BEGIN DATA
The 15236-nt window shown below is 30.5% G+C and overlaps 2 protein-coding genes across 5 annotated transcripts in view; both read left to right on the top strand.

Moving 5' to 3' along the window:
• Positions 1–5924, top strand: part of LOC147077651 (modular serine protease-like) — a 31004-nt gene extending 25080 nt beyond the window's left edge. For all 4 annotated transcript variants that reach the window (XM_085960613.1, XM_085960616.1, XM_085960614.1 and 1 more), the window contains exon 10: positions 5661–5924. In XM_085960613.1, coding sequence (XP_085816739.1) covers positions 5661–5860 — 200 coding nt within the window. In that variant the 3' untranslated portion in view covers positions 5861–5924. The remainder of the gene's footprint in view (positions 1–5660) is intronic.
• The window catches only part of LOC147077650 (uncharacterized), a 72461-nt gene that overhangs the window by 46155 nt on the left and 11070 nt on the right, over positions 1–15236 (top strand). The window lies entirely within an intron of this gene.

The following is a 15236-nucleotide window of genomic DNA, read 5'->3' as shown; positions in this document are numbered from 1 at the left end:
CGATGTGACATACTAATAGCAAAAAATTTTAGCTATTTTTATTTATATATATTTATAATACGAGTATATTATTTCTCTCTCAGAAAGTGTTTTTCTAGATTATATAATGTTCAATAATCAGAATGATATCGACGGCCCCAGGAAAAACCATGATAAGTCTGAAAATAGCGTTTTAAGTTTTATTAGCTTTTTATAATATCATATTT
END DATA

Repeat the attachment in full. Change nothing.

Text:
The 15236-nt window shown below is 30.5% G+C and overlaps 2 protein-coding genes across 5 annotated transcripts in view; both read left to right on the top strand.

Moving 5' to 3' along the window:
• Positions 1–5924, top strand: part of LOC147077651 (modular serine protease-like) — a 31004-nt gene extending 25080 nt beyond the window's left edge. For all 4 annotated transcript variants that reach the window (XM_085960613.1, XM_085960616.1, XM_085960614.1 and 1 more), the window contains exon 10: positions 5661–5924. In XM_085960613.1, coding sequence (XP_085816739.1) covers positions 5661–5860 — 200 coding nt within the window. In that variant the 3' untranslated portion in view covers positions 5861–5924. The remainder of the gene's footprint in view (positions 1–5660) is intronic.
• The window catches only part of LOC147077650 (uncharacterized), a 72461-nt gene that overhangs the window by 46155 nt on the left and 11070 nt on the right, over positions 1–15236 (top strand). The window lies entirely within an intron of this gene.

The following is a 15236-nucleotide window of genomic DNA, read 5'->3' as shown; positions in this document are numbered from 1 at the left end:
CGATGTGACATACTAATAGCAAAAAATTTTAGCTATTTTTATTTATATATATTTATAATACGAGTATATTATTTCTCTCTCAGAAAGTGTTTTTCTAGATTATATAATGTTCAATAATCAGAATGATATCGACGGCCCCAGGAAAAACCATGATAAGTCTGAAAATAGCGTTTTAAGTTTTATTAGCTTTTTATAATATCATATTT